The previous Coalition government led by John Howard was disastrous for Pacific labour mobility. By contrast, the Abbott-Turnbull-Morrison government was very good for it, though by the end the limits and contradictions of its approach were apparent.
Neither John Howard nor his Foreign Minister Alexander Downer believed in Pacific labour mobility, and both turned down requests from the Pacific to create a seasonal work program. Instead, and this was the disastrous part, they created an incentive for backpackers to work on Australian farms by offering them a second-year visa if they worked on a farm for three months in the first year. They thereby created a scheme that benefited the citizens of large, rich countries rather than of small, poor Pacific islands; that had no in-built protections for workers; and that resulted in minimal demand for the Pacific Seasonal Worker Programme (SWP) when Labor introduced it in 2008.
Labor introduced the SWP but, sensitive to union views, didn’t like to talk about it. When we first surveyed farmers in 2011, most hadn’t even heard of it. Take-up remained modest, below the very low caps that were imposed.
All that changed under the watch of Julie Bishop, the Coalition’s Foreign Minister from 2013 to 2018. Whereas Howard and Downer saw the SWP as some sort of hand-out for the Pacific, Bishop recognised that it was actually a private sector solution, and that it could have huge diplomatic returns. She promoted the SWP and she set about reforming it, in 2015 and again in 2017. She removed the cap when numbers were still low, thereby allowing for the growth we have subsequently seen. It also helped that the Coalition and some state governments took steps to regulate the broader horticultural labour market (hitherto, a wild west), and that backpacker growth slowed.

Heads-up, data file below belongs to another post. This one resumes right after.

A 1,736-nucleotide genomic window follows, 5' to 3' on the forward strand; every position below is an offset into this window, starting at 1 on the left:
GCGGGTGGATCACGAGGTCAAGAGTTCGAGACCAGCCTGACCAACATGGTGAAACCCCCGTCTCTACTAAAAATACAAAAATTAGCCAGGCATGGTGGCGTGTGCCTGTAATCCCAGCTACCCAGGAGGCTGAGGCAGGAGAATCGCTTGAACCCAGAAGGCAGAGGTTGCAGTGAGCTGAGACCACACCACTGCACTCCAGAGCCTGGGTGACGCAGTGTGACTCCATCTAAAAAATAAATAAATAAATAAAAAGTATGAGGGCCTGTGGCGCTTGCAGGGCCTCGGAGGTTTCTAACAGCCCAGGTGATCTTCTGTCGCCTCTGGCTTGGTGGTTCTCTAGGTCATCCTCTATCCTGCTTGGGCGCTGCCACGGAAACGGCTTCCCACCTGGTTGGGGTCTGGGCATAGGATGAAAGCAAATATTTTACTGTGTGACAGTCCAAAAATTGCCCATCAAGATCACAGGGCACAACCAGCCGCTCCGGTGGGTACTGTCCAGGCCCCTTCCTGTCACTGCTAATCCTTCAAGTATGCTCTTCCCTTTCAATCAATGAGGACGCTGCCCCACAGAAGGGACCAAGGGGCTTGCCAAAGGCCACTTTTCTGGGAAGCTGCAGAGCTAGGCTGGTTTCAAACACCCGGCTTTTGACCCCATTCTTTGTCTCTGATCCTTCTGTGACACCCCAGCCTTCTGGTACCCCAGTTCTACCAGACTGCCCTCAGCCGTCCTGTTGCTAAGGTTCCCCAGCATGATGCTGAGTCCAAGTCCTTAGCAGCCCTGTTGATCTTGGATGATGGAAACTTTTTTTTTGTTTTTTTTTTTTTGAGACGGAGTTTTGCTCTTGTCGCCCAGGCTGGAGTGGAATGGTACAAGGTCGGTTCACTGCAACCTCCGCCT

Under Bishop, Australia also introduced the Pacific Labour Scheme (PLS), a multi-year version of the SWP (and an expanded version of the microstate visa introduced in 2015). The idea that Australia would introduce a migration program explicitly aimed at low-skilled migrants was a radical one. The introduction of the PLS was a bold and creative act, as well as a sign of the growing influence of China, and, therefore, the Pacific. It was also a benefit of the abolition of AusAID, since DFAT looked at the Pacific less through an aid prism.
By the time the pandemic came around, the PLS was still small, but the SWP was issuing some 12,000 visas a year, and was bigger than its New Zealand equivalent.
COVID-19 led to many problems on the ground, with the number of workers absconding and claims of exploitation both growing. How this plays out in coming years remains to be seen. But the pandemic also supercharged both programs. There are now close to 25,000 Pacific workers in Australia on the SWP and PLS, which the government brought together under the PALM (Pacific Australia Labour Mobility) brand.
While the final few years of Coalition rule were ones of rapid growth for Pacific labour mobility, they were also ones in which policy coherence began to suffer, if not fall apart.
The Nationals and much of the farming lobby had never been big supporters of the SWP. Introduced by Labor, it was seen as overly bureaucratic and farmer-unfriendly. Rather than campaigning for reform of the SWP to make it fit for purpose, the Nationals and the National Farmers Federation instead set out to undermine it.